Area students gear up for back to school

Published 12:00 am Monday, August 28, 2000

As the back-to-school rush gets under way, many area children and their parents are heading out to retailers like ShopKo, Staples and Kmart for supplies.

Monday, August 28, 2000

As the back-to-school rush gets under way, many area children and their parents are heading out to retailers like ShopKo, Staples and Kmart for supplies.

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Wandering down the numerous aisles, children frantically search for their favorite notebooks and folders.

This year Pokemon, Jansport and Nike appear to be the big sellers, according to Laurie Dittberner, a clerk at Staples.

Dittberner explained that Staples will be having week-to-week specials on certain items, but that they don’t know the specifics until receiving fliers from their corporate office.

Depending on your shopping style, you could find a great many bargains while at Staples; prices range from as little as a dollar to $40 for some of their backpacks.

Jansport appears to be a popular item there, as well, however, they also carry generic brands such as Extreme.

The hottest items this year, according to Dittberner, are compasses and protractors, calculators, notebooks, zipper binders and pencil bags.

Tissues, believe it or not, also are popular; especially among younger children.

If you prefer one-stop shopping at ShopKo, Barb Selmecki, who works in the school supply department, said there are a number of items on children’s must-have lists for fall.

The top five items, according to Selmecki, are notebooks, especially in neon colors; fashion notebooks and folders, with characters such as Pokemon gracing the cover; locker accessories such as mirrors and shelf units; backpacks from makers such as Jansport and Nike; and calculators.


Calculators are an item, Selmecki noted, that seem to be on the list of back-to-school supplies from sixth grade on.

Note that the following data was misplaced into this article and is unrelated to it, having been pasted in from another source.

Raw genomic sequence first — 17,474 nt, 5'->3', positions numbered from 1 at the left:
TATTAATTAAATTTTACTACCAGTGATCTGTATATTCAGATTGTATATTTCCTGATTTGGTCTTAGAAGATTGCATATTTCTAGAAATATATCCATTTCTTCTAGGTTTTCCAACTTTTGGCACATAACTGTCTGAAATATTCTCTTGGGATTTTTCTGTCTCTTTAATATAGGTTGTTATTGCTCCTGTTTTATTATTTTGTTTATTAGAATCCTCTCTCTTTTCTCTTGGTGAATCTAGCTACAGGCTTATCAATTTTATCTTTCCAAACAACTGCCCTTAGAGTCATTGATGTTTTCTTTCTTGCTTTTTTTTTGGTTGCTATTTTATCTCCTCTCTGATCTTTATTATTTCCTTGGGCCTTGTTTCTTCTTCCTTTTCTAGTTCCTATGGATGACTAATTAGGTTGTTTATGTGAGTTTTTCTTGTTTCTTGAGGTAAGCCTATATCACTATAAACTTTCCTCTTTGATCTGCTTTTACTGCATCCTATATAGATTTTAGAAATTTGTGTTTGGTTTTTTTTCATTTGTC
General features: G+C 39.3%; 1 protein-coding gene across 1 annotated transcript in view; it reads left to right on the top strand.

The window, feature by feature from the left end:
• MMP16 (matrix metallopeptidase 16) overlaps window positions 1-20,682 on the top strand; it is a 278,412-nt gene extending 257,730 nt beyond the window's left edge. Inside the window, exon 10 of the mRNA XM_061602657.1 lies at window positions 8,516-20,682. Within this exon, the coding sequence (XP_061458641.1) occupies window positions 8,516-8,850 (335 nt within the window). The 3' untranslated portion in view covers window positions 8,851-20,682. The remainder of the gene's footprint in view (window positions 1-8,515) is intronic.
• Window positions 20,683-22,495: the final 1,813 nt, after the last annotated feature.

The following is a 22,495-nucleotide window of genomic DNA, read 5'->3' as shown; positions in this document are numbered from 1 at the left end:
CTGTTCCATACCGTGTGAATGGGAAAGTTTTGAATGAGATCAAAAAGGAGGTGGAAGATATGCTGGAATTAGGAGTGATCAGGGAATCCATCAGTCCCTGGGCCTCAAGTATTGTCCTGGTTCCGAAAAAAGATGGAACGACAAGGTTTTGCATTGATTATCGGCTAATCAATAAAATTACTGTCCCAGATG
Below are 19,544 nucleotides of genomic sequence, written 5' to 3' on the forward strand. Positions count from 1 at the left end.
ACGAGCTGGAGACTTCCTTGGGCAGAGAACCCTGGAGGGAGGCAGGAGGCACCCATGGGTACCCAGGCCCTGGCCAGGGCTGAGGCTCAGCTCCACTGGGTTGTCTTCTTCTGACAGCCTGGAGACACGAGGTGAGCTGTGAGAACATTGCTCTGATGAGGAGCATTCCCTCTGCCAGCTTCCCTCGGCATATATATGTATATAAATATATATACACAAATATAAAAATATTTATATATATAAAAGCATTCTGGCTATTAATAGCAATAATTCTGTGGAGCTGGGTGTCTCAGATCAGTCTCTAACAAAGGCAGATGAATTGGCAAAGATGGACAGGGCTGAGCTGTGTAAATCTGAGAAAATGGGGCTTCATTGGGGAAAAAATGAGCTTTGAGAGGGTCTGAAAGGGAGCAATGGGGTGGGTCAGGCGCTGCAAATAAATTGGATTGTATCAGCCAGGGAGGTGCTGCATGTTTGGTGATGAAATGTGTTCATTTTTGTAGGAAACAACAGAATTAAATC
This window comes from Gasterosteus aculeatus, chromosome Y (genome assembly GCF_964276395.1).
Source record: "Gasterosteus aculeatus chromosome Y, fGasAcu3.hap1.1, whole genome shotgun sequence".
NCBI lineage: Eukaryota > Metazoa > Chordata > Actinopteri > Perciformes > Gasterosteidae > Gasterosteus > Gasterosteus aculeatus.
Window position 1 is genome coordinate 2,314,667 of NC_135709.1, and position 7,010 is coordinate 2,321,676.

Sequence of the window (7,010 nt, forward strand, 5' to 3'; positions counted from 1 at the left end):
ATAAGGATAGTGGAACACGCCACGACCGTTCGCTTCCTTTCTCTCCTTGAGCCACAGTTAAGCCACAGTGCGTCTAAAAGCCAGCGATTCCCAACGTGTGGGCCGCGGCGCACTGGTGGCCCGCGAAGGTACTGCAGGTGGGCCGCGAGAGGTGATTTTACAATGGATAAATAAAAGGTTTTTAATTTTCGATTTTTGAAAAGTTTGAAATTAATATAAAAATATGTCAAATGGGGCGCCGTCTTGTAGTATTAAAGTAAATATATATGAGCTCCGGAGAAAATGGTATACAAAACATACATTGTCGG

"They’re something that’s used more in schools now," Selmecki said.

Another item favored by children are the gel pens that come in a variety of neon colors.

"They’re super hot this year," Selmecki remarked.

However, Selmecki also said that she’d been told they’re not recommended in schools because they work best on dark paper; in most classrooms, white filler paper is used.

Jeanne McDermott, principal of Ellis Middle School, said that parents received a notice that these pens are not to be brought to school.

"The thought is we use blue pens and black pens," McDermott said. "This is school; this is your job."

Part of the reasoning, McDermott explained, is that it’s difficult to read, but also, there is a standard for work produced.

Like Staples, ShopKo also has back-to-school bargains in their advertisements.

Another big feature, as Selmecki explained, is that schools are now giving parents lists of items their children need to start off the year.

Since the lists have been distributed, Selmecki said she’s noticed a lot of parents and children coming in to bargain shop.

This is the time of year these items are cheapest.

If parents need a copy for their children, ShopKo has several available upon entering the store.

Over at Kmart, parents and students can find items with everything from Pokemon to Barbie and Scooby-Doo likenesses on them.

According to Wendy Neville, a Kmart employee, backpacks from Northwest Territory are big sellers, along with Brights, which are fluorescent notebooks and pens.

Fluorescent is especially popular this year, as Neville also said you can find crayons, pens and pencils in this style.

Kmart, like the others, also has the lists available for parents near the back-to-school supplies.

Parents, Neville said, stay by this list, but the older kids also may get into the brights.

McDermott added that teachers are looking at letting students substitute the expandable file keeper for the three-ring binders.

While they need to have at least seven pockets in them, they’re more durable than paper and help children keep organized. Also, since they’re not as bulky as Trapper Keepers, they fit better in lockers.

McDermott feels that the new procedure will be successful.

"It seemed to work out well with children that tried it last year," she said.